I attended ConCarolinas yesterday with my daughter. It has become somewhat of a tradition for us to attend cons. We shoot for the smaller local cons because they are typically more intimate than some of the bigger ones. We started years ago with MarsCon out of Williamsburg, VA; tried out RavenCon in Richmond, VA; StellarCon in Greensboro, NC; and now have zoned in on ConCarolinas in Charlotte, NC. Now that we live in Charlotte, ConCarolinas is definitely the most convenient to attend.
My daughter likes to cosplay at times and likes to talk to people at the convention, where I am the proverbial stick in the mud. Yes, I’m the author. Yes, I’m supposed to mingle, and meet other authors, and promote my books. Yes, I suck at it.
I always make the rounds and talk to the authors hawking their wares. I typically buy a handful of books from said authors, not the bookstores in the dealer room. I hope they will do the same for me, in the future—next year.
I will be releasing the third book in my trilogy this winter (in time for Christmas), and next year will be the big marketing push to promote the series. I plan to attend as many conventions as possible in 2018. I’ll be the one sitting behind the table watching people walk by and hoping they’ll stop and talk. I won’t lie—I’m a bit apprehensive about it, but excited at the same time.
Stop by and say hi. It won’t matter if you buy a book, I’ll be happy to see you.
My short story “Santa Doesn’t Work Here Anymore” will be coming your way this Christmas. It will be appearing in the anthology Short and Twisted Christmas Tales sponsored by the North Texas Speculative Fiction Workshop.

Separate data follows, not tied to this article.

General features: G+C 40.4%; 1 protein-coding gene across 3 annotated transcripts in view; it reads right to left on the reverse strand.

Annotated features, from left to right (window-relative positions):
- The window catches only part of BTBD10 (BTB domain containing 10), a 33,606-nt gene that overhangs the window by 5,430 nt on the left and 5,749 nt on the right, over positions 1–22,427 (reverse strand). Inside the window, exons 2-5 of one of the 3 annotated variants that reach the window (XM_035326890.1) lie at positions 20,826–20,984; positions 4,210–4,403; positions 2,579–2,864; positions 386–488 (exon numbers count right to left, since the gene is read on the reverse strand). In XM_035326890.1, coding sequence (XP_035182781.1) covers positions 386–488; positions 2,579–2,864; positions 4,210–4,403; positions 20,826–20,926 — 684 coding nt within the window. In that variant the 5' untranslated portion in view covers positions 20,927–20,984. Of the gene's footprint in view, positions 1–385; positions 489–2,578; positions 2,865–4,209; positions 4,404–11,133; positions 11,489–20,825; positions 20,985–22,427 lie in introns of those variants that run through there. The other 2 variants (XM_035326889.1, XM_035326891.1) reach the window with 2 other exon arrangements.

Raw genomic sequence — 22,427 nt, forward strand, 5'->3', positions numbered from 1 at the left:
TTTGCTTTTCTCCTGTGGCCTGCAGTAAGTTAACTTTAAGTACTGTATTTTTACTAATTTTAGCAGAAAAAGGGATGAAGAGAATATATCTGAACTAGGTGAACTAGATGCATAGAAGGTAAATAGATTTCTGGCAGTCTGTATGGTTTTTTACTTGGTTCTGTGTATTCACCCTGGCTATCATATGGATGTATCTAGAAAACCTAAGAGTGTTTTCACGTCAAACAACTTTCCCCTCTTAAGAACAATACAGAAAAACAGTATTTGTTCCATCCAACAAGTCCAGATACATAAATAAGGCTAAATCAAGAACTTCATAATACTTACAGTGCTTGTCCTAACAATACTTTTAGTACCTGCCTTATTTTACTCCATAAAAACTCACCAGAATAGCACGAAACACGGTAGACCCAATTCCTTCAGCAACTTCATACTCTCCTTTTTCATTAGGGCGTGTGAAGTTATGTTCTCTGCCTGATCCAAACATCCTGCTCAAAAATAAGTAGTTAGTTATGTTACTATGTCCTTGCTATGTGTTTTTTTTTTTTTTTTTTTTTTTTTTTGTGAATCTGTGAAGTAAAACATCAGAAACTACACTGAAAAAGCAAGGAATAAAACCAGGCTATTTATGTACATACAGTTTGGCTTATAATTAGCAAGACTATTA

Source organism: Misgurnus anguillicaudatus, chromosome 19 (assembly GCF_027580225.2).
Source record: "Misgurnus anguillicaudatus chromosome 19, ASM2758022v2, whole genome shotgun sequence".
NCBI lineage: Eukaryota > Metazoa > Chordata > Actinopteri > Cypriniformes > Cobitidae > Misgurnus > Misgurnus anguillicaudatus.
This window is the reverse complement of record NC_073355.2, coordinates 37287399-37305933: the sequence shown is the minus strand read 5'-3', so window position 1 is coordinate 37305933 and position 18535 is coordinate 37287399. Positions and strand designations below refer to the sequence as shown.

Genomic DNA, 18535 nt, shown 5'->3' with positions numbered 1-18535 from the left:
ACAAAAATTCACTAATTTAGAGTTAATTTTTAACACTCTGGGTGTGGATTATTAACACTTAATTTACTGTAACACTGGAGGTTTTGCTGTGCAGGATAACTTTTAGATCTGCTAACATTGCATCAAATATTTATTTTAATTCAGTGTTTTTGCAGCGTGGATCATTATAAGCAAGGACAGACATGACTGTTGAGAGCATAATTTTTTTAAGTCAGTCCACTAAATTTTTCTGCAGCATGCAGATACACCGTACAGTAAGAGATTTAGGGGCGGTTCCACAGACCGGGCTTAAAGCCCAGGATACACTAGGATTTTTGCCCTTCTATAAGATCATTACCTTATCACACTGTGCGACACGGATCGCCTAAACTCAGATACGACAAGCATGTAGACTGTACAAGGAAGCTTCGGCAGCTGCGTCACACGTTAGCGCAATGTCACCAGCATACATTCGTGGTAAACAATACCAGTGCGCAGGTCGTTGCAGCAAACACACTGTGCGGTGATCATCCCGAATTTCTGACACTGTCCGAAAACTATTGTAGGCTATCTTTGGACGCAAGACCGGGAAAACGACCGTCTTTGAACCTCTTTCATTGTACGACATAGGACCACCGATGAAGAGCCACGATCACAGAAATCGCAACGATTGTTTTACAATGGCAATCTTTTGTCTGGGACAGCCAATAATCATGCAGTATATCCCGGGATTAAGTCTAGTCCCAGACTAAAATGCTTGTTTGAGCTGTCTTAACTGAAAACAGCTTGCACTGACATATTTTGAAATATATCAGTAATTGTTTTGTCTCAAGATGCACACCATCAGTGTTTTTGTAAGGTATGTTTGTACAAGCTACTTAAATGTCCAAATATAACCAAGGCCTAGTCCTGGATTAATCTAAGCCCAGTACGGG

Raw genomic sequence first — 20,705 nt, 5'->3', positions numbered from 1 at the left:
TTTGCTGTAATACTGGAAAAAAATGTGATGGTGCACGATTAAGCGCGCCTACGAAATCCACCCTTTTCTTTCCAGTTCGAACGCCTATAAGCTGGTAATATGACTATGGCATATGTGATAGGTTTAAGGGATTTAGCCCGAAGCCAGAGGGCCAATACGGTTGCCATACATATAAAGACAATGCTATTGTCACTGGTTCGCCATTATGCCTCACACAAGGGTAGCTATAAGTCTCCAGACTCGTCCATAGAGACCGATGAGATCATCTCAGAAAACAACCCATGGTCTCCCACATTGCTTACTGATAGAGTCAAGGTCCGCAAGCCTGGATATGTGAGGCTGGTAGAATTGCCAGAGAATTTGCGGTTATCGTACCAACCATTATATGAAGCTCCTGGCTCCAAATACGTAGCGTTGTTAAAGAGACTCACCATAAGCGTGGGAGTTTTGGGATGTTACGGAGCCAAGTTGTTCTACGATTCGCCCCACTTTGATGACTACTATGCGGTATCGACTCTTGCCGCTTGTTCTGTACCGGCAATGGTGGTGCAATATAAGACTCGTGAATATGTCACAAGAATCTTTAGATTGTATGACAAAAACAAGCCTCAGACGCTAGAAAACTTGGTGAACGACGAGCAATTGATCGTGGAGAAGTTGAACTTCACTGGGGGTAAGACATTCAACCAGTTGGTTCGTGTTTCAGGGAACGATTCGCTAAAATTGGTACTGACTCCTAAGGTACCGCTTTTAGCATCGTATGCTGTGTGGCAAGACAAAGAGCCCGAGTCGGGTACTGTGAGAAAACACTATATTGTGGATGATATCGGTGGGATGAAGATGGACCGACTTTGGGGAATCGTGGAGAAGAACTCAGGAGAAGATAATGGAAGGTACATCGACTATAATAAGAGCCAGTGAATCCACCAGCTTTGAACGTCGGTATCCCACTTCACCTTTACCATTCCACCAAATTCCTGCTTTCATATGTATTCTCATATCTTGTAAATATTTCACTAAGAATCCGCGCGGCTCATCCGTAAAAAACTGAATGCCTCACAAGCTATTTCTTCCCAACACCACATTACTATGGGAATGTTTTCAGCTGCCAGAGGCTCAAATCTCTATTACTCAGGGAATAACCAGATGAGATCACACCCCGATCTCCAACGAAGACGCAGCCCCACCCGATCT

This story has been sitting in my pile waiting for the right venue. It feels good to get it out there. I understand the anthology will be released in November.
I just started submitting short stories again. No excuses—I stopped sending stuff out to focus on my novels. Okay, that was my official excuse, and I’m sticking with it. Looking back, it wasn’t the best plan. Be that as it may, it’s been a few years since I submitted stories. I’m guessing I’m not alone in disliking the submission process. Well, I used to really dislike it, but now it’s so much easier. Everyone has gone to online submission forms. I like it!
Still, Something about the word submission irks me. What does it mean exactly? I decided to see what old Merriam-Webster had to say, and because I’m rather simple, I opted for the kid’s definition:
1: the act of putting forward something (as for consideration or comment)
2: the condition of being humble or obedient
3: the act of giving in to power or authority
I recognize that the first definition is appropriate for this discussion, but why does it feel like the other two seem to hit closer to the mark? No matter how thick-skinned you are, or how well you handle rejection, it feels like you are submitting a piece of yourself along with your story. Then you have to be humble when you receive said rejection, and obedient to the whims of the publisher.
Maybe it’s just me, but I think it is a conspiracy. Sending in your story is called a submission to put you in the right frame of mind. Be prepared to submit to the authority of the publisher, all yea who enter here! It can’t be a coincidence.